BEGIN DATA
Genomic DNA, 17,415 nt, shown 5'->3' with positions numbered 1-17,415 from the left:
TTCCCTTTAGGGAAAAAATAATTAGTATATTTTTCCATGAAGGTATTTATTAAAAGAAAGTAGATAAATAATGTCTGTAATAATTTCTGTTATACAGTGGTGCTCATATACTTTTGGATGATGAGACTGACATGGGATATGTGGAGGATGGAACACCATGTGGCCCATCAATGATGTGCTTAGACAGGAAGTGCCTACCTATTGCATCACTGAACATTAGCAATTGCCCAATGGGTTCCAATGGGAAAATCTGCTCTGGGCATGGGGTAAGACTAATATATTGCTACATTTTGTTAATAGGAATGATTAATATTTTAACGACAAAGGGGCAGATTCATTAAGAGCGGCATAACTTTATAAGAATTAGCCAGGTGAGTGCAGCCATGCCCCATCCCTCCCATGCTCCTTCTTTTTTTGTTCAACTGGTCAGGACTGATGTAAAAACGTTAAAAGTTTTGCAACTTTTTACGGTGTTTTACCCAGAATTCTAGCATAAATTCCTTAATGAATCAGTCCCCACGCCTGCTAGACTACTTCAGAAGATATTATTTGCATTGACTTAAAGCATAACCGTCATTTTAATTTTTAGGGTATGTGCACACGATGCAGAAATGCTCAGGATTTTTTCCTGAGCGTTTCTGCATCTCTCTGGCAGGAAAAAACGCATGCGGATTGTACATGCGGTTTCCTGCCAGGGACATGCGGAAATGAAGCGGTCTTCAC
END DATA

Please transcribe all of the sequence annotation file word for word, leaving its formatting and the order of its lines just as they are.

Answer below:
Genomic DNA, 17,415 nt, shown 5'->3' with positions numbered 1-17,415 from the left:
TTCCCTTTAGGGAAAAAATAATTAGTATATTTTTCCATGAAGGTATTTATTAAAAGAAAGTAGATAAATAATGTCTGTAATAATTTCTGTTATACAGTGGTGCTCATATACTTTTGGATGATGAGACTGACATGGGATATGTGGAGGATGGAACACCATGTGGCCCATCAATGATGTGCTTAGACAGGAAGTGCCTACCTATTGCATCACTGAACATTAGCAATTGCCCAATGGGTTCCAATGGGAAAATCTGCTCTGGGCATGGGGTAAGACTAATATATTGCTACATTTTGTTAATAGGAATGATTAATATTTTAACGACAAAGGGGCAGATTCATTAAGAGCGGCATAACTTTATAAGAATTAGCCAGGTGAGTGCAGCCATGCCCCATCCCTCCCATGCTCCTTCTTTTTTTGTTCAACTGGTCAGGACTGATGTAAAAACGTTAAAAGTTTTGCAACTTTTTACGGTGTTTTACCCAGAATTCTAGCATAAATTCCTTAATGAATCAGTCCCCACGCCTGCTAGACTACTTCAGAAGATATTATTTGCATTGACTTAAAGCATAACCGTCATTTTAATTTTTAGGGTATGTGCACACGATGCAGAAATGCTCAGGATTTTTTCCTGAGCGTTTCTGCATCTCTCTGGCAGGAAAAAACGCATGCGGATTGTACATGCGGTTTCCTGCCAGGGACATGCGGAAATGAAGCGGTCTTCAC